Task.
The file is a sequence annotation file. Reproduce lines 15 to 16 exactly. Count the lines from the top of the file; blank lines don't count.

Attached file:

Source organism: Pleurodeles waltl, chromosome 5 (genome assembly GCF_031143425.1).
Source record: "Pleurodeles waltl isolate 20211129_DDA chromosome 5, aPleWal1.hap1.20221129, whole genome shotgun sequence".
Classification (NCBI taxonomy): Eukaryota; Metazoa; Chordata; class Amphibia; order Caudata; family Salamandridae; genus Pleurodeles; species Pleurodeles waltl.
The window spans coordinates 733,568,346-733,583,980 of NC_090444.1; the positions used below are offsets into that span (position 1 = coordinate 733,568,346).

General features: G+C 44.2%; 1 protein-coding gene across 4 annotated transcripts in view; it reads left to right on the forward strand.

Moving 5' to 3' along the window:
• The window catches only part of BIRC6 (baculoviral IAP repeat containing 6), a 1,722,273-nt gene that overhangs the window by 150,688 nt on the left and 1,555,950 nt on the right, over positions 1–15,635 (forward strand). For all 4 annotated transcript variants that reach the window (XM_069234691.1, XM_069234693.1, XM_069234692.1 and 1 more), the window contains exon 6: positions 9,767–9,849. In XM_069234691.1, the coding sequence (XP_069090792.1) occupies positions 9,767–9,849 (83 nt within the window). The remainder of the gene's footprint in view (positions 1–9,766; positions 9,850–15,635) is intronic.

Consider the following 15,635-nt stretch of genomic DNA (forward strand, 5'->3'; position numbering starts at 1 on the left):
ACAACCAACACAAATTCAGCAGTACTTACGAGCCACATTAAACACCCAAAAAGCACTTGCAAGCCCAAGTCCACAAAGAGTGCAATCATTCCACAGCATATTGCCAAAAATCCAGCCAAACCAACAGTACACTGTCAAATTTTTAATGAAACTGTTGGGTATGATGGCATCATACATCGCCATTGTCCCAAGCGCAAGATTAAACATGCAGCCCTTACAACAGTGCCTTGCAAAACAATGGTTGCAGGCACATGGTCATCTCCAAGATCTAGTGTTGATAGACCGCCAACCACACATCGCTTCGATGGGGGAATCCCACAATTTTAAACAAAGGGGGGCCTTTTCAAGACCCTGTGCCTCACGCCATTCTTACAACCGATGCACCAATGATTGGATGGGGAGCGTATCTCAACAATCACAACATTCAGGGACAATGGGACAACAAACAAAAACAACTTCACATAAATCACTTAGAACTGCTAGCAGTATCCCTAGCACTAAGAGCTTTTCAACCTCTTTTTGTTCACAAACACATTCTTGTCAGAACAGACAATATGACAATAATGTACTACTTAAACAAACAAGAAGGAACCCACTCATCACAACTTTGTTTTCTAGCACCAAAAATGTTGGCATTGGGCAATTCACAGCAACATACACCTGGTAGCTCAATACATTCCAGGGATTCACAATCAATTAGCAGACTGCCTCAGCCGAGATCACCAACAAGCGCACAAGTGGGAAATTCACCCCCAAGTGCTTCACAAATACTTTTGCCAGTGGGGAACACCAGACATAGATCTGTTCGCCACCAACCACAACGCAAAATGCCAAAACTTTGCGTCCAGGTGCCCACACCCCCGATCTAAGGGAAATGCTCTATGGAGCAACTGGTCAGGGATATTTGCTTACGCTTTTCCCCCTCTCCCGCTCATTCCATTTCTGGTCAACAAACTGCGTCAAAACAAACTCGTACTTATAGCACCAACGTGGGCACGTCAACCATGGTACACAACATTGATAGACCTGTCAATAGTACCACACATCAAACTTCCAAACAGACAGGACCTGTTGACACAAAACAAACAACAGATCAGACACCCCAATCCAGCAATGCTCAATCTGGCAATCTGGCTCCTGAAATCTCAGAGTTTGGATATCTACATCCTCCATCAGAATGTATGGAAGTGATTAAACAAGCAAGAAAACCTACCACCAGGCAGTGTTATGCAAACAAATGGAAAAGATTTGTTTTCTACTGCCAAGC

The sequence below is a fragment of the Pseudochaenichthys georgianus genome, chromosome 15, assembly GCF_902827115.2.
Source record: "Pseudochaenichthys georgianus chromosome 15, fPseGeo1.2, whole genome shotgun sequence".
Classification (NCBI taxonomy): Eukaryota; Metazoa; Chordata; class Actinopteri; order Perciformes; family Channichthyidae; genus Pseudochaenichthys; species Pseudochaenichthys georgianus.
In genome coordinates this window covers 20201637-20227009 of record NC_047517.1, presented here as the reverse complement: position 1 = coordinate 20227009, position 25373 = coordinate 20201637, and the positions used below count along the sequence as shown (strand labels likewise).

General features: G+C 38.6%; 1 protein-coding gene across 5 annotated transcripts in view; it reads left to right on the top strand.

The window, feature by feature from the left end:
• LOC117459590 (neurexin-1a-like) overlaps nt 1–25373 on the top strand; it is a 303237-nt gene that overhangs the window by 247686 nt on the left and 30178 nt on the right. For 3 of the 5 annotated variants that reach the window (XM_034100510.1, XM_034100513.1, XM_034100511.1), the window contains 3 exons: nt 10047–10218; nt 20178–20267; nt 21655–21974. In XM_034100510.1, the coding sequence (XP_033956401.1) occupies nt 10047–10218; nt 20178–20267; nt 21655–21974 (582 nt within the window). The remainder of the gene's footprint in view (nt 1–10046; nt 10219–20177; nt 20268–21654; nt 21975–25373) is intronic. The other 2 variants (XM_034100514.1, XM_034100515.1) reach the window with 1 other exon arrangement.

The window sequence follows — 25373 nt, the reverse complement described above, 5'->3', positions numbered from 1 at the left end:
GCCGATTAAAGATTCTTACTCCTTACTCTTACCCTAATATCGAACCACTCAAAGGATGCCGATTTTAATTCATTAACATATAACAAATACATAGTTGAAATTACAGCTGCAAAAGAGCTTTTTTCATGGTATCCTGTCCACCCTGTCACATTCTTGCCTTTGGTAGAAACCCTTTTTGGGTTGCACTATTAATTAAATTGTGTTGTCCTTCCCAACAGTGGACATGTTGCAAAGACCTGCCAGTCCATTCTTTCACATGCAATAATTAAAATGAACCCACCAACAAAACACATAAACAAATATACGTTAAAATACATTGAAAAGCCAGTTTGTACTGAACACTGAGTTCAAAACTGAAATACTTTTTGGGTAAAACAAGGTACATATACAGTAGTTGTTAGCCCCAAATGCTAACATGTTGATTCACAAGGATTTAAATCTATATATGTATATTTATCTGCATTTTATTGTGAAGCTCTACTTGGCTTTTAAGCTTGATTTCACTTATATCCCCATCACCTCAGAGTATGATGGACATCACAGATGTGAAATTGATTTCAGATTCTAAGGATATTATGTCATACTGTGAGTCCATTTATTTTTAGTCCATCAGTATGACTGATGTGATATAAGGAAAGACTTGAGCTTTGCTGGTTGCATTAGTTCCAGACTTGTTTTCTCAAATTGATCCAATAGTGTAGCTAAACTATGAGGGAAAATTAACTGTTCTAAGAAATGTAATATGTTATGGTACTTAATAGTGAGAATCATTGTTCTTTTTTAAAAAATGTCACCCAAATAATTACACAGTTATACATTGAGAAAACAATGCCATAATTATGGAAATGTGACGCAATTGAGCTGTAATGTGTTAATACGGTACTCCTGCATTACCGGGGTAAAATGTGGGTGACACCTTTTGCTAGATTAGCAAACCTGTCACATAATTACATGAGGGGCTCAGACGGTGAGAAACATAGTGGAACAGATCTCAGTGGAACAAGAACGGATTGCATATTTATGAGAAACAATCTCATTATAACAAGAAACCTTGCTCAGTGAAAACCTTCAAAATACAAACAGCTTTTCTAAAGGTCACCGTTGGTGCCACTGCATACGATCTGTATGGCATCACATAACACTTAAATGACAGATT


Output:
The window, feature by feature from the left end:
• LOC117459590 (neurexin-1a-like) overlaps nt 1–25373 on the top strand; it is a 303237-nt gene that overhangs the window by 247686 nt on the left and 30178 nt on the right. For 3 of the 5 annotated variants that reach the window (XM_034100510.1, XM_034100513.1, XM_034100511.1), the window contains 3 exons: nt 10047–10218; nt 20178–20267; nt 21655–21974. In XM_034100510.1, the coding sequence (XP_033956401.1) occupies nt 10047–10218; nt 20178–20267; nt 21655–21974 (582 nt within the window). The remainder of the gene's footprint in view (nt 1–10046; nt 10219–20177; nt 20268–21654; nt 21975–25373) is intronic. The other 2 variants (XM_034100514.1, XM_034100515.1) reach the window with 1 other exon arrangement.